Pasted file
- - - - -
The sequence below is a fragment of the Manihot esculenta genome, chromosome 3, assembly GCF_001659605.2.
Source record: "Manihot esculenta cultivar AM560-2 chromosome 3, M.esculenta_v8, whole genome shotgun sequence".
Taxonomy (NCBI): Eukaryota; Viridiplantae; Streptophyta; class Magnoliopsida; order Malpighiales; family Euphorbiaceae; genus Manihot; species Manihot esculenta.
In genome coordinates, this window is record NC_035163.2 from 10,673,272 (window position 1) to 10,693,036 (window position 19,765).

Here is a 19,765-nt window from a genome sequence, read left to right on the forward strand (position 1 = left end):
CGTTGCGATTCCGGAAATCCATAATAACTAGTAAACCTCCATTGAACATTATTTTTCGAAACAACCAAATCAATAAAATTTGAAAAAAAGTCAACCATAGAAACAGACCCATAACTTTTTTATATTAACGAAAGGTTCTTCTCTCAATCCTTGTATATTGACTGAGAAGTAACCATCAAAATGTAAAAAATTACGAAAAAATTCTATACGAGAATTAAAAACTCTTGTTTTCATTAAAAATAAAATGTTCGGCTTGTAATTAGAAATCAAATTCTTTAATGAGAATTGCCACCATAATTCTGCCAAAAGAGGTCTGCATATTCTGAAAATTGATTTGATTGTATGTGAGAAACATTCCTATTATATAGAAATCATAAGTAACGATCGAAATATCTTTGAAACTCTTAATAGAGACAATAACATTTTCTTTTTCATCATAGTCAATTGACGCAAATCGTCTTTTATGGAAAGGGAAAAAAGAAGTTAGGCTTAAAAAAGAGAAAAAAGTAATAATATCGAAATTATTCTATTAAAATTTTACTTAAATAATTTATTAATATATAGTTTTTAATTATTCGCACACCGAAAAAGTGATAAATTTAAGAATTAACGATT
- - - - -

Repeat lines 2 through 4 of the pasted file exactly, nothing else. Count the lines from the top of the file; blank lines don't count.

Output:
Source record: "Manihot esculenta cultivar AM560-2 chromosome 3, M.esculenta_v8, whole genome shotgun sequence".
Taxonomy (NCBI): Eukaryota; Viridiplantae; Streptophyta; class Magnoliopsida; order Malpighiales; family Euphorbiaceae; genus Manihot; species Manihot esculenta.
In genome coordinates, this window is record NC_035163.2 from 10,673,272 (window position 1) to 10,693,036 (window position 19,765).